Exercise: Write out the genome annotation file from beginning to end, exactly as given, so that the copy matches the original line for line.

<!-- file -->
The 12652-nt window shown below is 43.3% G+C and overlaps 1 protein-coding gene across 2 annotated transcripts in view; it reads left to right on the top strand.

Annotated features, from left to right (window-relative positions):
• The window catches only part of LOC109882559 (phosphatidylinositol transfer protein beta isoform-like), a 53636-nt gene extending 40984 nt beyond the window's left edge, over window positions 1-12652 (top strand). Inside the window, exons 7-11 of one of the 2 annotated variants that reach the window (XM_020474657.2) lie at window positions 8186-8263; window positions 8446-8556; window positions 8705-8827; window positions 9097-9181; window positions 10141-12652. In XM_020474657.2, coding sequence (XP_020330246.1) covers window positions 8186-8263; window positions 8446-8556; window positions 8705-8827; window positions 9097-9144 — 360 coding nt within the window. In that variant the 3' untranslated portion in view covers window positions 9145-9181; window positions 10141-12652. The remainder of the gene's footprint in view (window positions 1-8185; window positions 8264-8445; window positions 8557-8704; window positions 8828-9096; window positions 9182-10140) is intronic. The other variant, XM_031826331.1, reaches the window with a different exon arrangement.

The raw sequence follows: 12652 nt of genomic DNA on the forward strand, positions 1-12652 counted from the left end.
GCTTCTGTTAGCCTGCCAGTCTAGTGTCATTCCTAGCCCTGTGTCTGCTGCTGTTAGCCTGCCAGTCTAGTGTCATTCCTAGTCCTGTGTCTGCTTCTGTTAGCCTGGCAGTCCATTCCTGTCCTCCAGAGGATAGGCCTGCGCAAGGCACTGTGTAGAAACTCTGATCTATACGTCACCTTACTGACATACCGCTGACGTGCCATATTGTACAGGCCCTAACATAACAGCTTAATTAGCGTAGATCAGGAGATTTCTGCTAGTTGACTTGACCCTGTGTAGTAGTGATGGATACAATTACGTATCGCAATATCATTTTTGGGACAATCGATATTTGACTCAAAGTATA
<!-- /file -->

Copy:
The 12652-nt window shown below is 43.3% G+C and overlaps 1 protein-coding gene across 2 annotated transcripts in view; it reads left to right on the top strand.

Annotated features, from left to right (window-relative positions):
• The window catches only part of LOC109882559 (phosphatidylinositol transfer protein beta isoform-like), a 53636-nt gene extending 40984 nt beyond the window's left edge, over window positions 1-12652 (top strand). Inside the window, exons 7-11 of one of the 2 annotated variants that reach the window (XM_020474657.2) lie at window positions 8186-8263; window positions 8446-8556; window positions 8705-8827; window positions 9097-9181; window positions 10141-12652. In XM_020474657.2, coding sequence (XP_020330246.1) covers window positions 8186-8263; window positions 8446-8556; window positions 8705-8827; window positions 9097-9144 — 360 coding nt within the window. In that variant the 3' untranslated portion in view covers window positions 9145-9181; window positions 10141-12652. The remainder of the gene's footprint in view (window positions 1-8185; window positions 8264-8445; window positions 8557-8704; window positions 8828-9096; window positions 9182-10140) is intronic. The other variant, XM_031826331.1, reaches the window with a different exon arrangement.

The raw sequence follows: 12652 nt of genomic DNA on the forward strand, positions 1-12652 counted from the left end.
GCTTCTGTTAGCCTGCCAGTCTAGTGTCATTCCTAGCCCTGTGTCTGCTGCTGTTAGCCTGCCAGTCTAGTGTCATTCCTAGTCCTGTGTCTGCTTCTGTTAGCCTGGCAGTCCATTCCTGTCCTCCAGAGGATAGGCCTGCGCAAGGCACTGTGTAGAAACTCTGATCTATACGTCACCTTACTGACATACCGCTGACGTGCCATATTGTACAGGCCCTAACATAACAGCTTAATTAGCGTAGATCAGGAGATTTCTGCTAGTTGACTTGACCCTGTGTAGTAGTGATGGATACAATTACGTATCGCAATATCATTTTTGGGACAATCGATATTTGACTCAAAGTATA